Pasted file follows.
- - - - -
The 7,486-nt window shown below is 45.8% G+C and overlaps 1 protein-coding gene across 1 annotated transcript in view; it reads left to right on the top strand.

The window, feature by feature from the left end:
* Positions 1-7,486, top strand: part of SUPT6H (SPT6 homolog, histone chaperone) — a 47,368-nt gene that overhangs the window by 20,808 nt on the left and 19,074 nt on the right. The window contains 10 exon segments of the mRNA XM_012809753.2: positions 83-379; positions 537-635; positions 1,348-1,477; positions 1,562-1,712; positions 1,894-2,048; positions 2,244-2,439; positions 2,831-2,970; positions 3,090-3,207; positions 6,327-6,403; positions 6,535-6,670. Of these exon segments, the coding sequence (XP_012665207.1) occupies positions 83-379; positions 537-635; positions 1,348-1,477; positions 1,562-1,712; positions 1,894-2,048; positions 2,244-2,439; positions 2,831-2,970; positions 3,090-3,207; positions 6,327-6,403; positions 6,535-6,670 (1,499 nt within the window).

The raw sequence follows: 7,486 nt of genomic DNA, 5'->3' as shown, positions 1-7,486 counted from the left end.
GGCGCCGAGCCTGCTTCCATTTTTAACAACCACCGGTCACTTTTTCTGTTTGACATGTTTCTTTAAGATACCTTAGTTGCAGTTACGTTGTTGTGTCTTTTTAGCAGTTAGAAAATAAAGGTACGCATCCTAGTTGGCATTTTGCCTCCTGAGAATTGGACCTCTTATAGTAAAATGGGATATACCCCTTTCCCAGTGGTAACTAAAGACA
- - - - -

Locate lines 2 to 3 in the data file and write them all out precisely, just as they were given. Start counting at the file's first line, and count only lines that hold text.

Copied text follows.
The window, feature by feature from the left end:
* Positions 1-7,486, top strand: part of SUPT6H (SPT6 homolog, histone chaperone) — a 47,368-nt gene that overhangs the window by 20,808 nt on the left and 19,074 nt on the right. The window contains 10 exon segments of the mRNA XM_012809753.2: positions 83-379; positions 537-635; positions 1,348-1,477; positions 1,562-1,712; positions 1,894-2,048; positions 2,244-2,439; positions 2,831-2,970; positions 3,090-3,207; positions 6,327-6,403; positions 6,535-6,670. Of these exon segments, the coding sequence (XP_012665207.1) occupies positions 83-379; positions 537-635; positions 1,348-1,477; positions 1,562-1,712; positions 1,894-2,048; positions 2,244-2,439; positions 2,831-2,970; positions 3,090-3,207; positions 6,327-6,403; positions 6,535-6,670 (1,499 nt within the window).